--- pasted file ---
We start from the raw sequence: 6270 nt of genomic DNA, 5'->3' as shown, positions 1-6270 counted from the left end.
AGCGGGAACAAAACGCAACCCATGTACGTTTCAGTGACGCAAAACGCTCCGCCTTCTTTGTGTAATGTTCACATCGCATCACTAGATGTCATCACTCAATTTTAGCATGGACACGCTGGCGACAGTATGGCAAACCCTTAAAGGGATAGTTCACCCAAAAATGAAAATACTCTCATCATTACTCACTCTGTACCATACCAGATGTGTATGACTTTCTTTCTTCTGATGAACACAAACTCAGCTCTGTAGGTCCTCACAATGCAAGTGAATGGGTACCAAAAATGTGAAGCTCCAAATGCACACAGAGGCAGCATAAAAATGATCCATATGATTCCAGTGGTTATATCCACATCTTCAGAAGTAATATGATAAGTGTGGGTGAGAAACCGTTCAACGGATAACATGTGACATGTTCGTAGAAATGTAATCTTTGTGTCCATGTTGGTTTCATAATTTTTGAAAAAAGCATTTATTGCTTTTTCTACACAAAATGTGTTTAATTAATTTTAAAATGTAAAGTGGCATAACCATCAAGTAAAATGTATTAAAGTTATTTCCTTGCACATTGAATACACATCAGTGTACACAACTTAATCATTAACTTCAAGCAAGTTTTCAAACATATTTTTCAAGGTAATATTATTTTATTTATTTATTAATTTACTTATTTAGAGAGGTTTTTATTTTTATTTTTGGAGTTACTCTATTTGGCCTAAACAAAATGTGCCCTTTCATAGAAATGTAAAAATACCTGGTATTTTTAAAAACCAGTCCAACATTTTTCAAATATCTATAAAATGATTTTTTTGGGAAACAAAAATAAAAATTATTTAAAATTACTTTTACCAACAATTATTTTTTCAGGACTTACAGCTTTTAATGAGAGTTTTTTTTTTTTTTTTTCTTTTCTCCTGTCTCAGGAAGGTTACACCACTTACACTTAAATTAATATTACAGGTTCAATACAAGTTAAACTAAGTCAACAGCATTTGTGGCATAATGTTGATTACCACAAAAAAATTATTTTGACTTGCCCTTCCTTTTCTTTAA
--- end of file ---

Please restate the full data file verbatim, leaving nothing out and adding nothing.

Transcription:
We start from the raw sequence: 6270 nt of genomic DNA, 5'->3' as shown, positions 1-6270 counted from the left end.
AGCGGGAACAAAACGCAACCCATGTACGTTTCAGTGACGCAAAACGCTCCGCCTTCTTTGTGTAATGTTCACATCGCATCACTAGATGTCATCACTCAATTTTAGCATGGACACGCTGGCGACAGTATGGCAAACCCTTAAAGGGATAGTTCACCCAAAAATGAAAATACTCTCATCATTACTCACTCTGTACCATACCAGATGTGTATGACTTTCTTTCTTCTGATGAACACAAACTCAGCTCTGTAGGTCCTCACAATGCAAGTGAATGGGTACCAAAAATGTGAAGCTCCAAATGCACACAGAGGCAGCATAAAAATGATCCATATGATTCCAGTGGTTATATCCACATCTTCAGAAGTAATATGATAAGTGTGGGTGAGAAACCGTTCAACGGATAACATGTGACATGTTCGTAGAAATGTAATCTTTGTGTCCATGTTGGTTTCATAATTTTTGAAAAAAGCATTTATTGCTTTTTCTACACAAAATGTGTTTAATTAATTTTAAAATGTAAAGTGGCATAACCATCAAGTAAAATGTATTAAAGTTATTTCCTTGCACATTGAATACACATCAGTGTACACAACTTAATCATTAACTTCAAGCAAGTTTTCAAACATATTTTTCAAGGTAATATTATTTTATTTATTTATTAATTTACTTATTTAGAGAGGTTTTTATTTTTATTTTTGGAGTTACTCTATTTGGCCTAAACAAAATGTGCCCTTTCATAGAAATGTAAAAATACCTGGTATTTTTAAAAACCAGTCCAACATTTTTCAAATATCTATAAAATGATTTTTTTGGGAAACAAAAATAAAAATTATTTAAAATTACTTTTACCAACAATTATTTTTTCAGGACTTACAGCTTTTAATGAGAGTTTTTTTTTTTTTTTTTCTTTTCTCCTGTCTCAGGAAGGTTACACCACTTACACTTAAATTAATATTACAGGTTCAATACAAGTTAAACTAAGTCAACAGCATTTGTGGCATAATGTTGATTACCACAAAAAAATTATTTTGACTTGCCCTTCCTTTTCTTTAA